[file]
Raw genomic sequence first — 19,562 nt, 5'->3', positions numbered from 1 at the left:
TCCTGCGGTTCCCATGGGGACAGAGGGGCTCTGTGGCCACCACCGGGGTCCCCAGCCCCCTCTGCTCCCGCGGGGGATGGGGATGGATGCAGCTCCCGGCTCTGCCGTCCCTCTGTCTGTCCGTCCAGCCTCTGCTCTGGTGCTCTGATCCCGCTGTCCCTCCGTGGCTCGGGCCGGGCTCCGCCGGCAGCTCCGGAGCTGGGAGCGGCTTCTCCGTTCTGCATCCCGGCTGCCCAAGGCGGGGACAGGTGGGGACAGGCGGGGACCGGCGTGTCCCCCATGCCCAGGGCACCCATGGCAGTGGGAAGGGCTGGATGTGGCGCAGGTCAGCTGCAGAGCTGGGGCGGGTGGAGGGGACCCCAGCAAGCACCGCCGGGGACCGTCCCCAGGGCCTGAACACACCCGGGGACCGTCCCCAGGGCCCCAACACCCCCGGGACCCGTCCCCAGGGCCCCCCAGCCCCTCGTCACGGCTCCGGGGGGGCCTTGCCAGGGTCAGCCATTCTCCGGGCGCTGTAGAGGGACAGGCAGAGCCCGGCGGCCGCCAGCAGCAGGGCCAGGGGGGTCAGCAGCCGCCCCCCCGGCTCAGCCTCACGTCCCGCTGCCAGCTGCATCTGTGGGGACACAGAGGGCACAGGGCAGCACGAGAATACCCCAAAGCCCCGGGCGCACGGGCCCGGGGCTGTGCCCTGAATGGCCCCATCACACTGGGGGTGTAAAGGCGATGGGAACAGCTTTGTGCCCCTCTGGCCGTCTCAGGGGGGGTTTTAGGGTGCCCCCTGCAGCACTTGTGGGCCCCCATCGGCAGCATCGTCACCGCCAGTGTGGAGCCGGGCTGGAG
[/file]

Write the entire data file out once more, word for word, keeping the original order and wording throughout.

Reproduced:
Raw genomic sequence first — 19,562 nt, 5'->3', positions numbered from 1 at the left:
TCCTGCGGTTCCCATGGGGACAGAGGGGCTCTGTGGCCACCACCGGGGTCCCCAGCCCCCTCTGCTCCCGCGGGGGATGGGGATGGATGCAGCTCCCGGCTCTGCCGTCCCTCTGTCTGTCCGTCCAGCCTCTGCTCTGGTGCTCTGATCCCGCTGTCCCTCCGTGGCTCGGGCCGGGCTCCGCCGGCAGCTCCGGAGCTGGGAGCGGCTTCTCCGTTCTGCATCCCGGCTGCCCAAGGCGGGGACAGGTGGGGACAGGCGGGGACCGGCGTGTCCCCCATGCCCAGGGCACCCATGGCAGTGGGAAGGGCTGGATGTGGCGCAGGTCAGCTGCAGAGCTGGGGCGGGTGGAGGGGACCCCAGCAAGCACCGCCGGGGACCGTCCCCAGGGCCTGAACACACCCGGGGACCGTCCCCAGGGCCCCAACACCCCCGGGACCCGTCCCCAGGGCCCCCCAGCCCCTCGTCACGGCTCCGGGGGGGCCTTGCCAGGGTCAGCCATTCTCCGGGCGCTGTAGAGGGACAGGCAGAGCCCGGCGGCCGCCAGCAGCAGGGCCAGGGGGGTCAGCAGCCGCCCCCCCGGCTCAGCCTCACGTCCCGCTGCCAGCTGCATCTGTGGGGACACAGAGGGCACAGGGCAGCACGAGAATACCCCAAAGCCCCGGGCGCACGGGCCCGGGGCTGTGCCCTGAATGGCCCCATCACACTGGGGGTGTAAAGGCGATGGGAACAGCTTTGTGCCCCTCTGGCCGTCTCAGGGGGGGTTTTAGGGTGCCCCCTGCAGCACTTGTGGGCCCCCATCGGCAGCATCGTCACCGCCAGTGTGGAGCCGGGCTGGAG